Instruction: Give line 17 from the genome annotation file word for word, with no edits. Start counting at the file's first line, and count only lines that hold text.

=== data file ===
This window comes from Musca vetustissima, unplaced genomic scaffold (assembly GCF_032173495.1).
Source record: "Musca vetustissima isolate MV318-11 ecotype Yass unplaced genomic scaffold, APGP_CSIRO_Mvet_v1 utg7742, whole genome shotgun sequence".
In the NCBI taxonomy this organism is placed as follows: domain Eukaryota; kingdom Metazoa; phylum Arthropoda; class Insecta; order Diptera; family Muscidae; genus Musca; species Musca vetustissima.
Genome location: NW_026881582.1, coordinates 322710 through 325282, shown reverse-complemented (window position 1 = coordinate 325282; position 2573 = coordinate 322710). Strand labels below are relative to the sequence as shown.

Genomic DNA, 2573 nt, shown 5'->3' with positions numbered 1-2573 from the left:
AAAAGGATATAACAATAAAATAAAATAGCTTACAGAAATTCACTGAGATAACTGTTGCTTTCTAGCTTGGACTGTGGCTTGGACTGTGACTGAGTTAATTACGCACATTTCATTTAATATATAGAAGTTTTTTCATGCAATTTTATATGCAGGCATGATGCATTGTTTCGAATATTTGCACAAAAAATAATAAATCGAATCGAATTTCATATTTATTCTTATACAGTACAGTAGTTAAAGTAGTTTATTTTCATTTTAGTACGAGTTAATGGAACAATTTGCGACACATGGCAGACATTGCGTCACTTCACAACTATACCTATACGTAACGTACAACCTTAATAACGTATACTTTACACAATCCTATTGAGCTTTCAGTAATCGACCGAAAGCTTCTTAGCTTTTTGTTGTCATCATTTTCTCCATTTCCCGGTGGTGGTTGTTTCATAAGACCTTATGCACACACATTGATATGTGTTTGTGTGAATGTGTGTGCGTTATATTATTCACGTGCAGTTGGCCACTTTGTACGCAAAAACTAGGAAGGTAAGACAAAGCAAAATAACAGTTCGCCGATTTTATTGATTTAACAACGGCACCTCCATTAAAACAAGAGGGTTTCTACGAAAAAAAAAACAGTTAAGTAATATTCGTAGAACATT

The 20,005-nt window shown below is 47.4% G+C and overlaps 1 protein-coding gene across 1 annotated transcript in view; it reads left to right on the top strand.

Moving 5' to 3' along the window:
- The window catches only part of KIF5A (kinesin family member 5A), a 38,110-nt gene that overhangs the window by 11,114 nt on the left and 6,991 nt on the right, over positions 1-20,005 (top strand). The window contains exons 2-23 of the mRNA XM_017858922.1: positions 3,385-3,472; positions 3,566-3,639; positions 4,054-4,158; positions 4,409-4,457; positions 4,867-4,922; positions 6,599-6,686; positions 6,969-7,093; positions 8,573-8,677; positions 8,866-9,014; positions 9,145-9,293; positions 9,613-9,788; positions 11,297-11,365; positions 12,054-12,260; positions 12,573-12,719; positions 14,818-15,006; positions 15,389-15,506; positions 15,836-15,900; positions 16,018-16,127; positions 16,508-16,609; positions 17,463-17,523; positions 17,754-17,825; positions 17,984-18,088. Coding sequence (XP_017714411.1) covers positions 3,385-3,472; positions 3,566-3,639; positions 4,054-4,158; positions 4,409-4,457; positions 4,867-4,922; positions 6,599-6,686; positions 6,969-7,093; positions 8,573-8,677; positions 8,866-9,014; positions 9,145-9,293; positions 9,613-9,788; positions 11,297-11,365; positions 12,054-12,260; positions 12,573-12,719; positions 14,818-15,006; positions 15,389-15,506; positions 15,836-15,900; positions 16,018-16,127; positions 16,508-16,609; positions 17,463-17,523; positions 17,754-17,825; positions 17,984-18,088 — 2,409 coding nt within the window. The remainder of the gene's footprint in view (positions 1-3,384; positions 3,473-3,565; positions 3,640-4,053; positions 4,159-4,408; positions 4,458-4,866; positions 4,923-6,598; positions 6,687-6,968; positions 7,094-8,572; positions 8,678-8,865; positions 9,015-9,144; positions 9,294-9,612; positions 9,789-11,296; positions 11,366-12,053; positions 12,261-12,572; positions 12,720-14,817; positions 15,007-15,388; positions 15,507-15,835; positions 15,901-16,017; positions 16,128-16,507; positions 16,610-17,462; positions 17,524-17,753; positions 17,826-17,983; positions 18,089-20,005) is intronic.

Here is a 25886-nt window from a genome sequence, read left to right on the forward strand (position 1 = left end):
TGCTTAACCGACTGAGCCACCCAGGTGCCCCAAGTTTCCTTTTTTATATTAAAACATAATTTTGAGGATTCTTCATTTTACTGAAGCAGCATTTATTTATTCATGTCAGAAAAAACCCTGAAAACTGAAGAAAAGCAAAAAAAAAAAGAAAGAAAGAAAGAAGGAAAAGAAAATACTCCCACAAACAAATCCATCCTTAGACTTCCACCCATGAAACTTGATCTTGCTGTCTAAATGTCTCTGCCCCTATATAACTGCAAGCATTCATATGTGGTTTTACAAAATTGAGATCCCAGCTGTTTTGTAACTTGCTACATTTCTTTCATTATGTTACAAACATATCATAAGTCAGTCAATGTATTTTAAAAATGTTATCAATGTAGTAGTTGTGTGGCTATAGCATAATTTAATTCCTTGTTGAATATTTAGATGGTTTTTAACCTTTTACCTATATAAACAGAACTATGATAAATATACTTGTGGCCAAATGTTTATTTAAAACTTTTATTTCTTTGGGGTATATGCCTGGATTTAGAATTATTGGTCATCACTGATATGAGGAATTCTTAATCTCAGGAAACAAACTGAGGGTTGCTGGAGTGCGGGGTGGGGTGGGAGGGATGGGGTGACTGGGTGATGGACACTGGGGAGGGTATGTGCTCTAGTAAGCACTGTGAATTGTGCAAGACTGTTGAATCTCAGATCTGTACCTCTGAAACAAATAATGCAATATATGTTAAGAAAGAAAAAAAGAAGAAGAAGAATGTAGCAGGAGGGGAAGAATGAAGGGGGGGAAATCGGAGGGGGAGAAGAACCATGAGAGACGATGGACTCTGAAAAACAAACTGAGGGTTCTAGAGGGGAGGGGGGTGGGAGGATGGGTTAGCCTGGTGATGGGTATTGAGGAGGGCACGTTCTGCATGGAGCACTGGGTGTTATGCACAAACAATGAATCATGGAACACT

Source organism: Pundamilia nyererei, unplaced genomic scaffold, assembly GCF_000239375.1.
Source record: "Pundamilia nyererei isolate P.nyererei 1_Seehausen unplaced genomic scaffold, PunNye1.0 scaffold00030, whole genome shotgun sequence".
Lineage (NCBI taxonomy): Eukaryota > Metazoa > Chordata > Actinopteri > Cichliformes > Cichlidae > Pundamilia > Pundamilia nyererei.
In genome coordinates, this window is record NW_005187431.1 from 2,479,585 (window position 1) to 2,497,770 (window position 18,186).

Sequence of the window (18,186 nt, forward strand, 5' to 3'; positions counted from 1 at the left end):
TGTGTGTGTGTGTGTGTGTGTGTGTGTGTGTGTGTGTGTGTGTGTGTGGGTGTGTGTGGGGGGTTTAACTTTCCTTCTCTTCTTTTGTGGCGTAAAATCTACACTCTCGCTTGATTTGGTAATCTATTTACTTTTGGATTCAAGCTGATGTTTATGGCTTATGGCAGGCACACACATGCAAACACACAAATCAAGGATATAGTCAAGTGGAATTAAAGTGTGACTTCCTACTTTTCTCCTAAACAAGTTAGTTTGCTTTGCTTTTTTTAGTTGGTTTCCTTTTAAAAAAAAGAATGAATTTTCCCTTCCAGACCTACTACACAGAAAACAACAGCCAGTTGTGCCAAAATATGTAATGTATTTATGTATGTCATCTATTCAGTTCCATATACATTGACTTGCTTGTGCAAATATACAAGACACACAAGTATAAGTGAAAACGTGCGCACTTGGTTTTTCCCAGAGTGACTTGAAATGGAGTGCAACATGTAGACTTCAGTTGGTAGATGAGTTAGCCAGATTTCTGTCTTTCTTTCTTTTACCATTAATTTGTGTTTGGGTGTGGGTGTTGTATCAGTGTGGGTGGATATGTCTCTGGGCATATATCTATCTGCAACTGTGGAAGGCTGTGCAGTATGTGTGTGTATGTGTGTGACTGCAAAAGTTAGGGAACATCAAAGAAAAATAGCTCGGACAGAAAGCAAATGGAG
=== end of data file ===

TGTGTGTGTGTGTGTGTGTGTGTGTGTGTGTGTGTGTGTGTGTGTGTGGGTGTGTGTGGGGGGTTTAACTTTCCTTCTCTTCTTTTGTGGCGTAAAATCTACACTCTCGCTTGATTTGGTAATCTATTTACTTTTGGATTCAAGCTGATGTTTATGGCTTATGGCAGGCACACACATGCAAACACACAAATCAAGGATATAGTCAAGTGGAATTAAAGTGTGACTTCCTACTTTTCTCCTAAACAAGTTAGTTTGCTTTGCTTTTTTTAGTTGGTTTCCTTTTAAAAAAAAGAATGAATTTTCCCTTCCAGACCTACTACACAGAAAACAACAGCCAGTTGTGCCAAAATATGTAATGTATTTATGTATGTCATCTATTCAGTTCCATATACATTGACTTGCTTGTGCAAATATACAAGACACACAAGTATAAGTGAAAACGTGCGCACTTGGTTTTTCCCAGAGTGACTTGAAATGGAGTGCAACATGTAGACTTCAGTTGGTAGATGAGTTAGCCAGATTTCTGTCTTTCTTTCTTTTACCATTAATTTGTGTTTGGGTGTGGGTGTTGTATCAGTGTGGGTGGATATGTCTCTGGGCATATATCTATCTGCAACTGTGGAAGGCTGTGCAGTATGTGTGTGTATGTGTGTGACTGCAAAAGTTAGGGAACATCAAAGAAAAATAGCTCGGACAGAAAGCAAATGGAG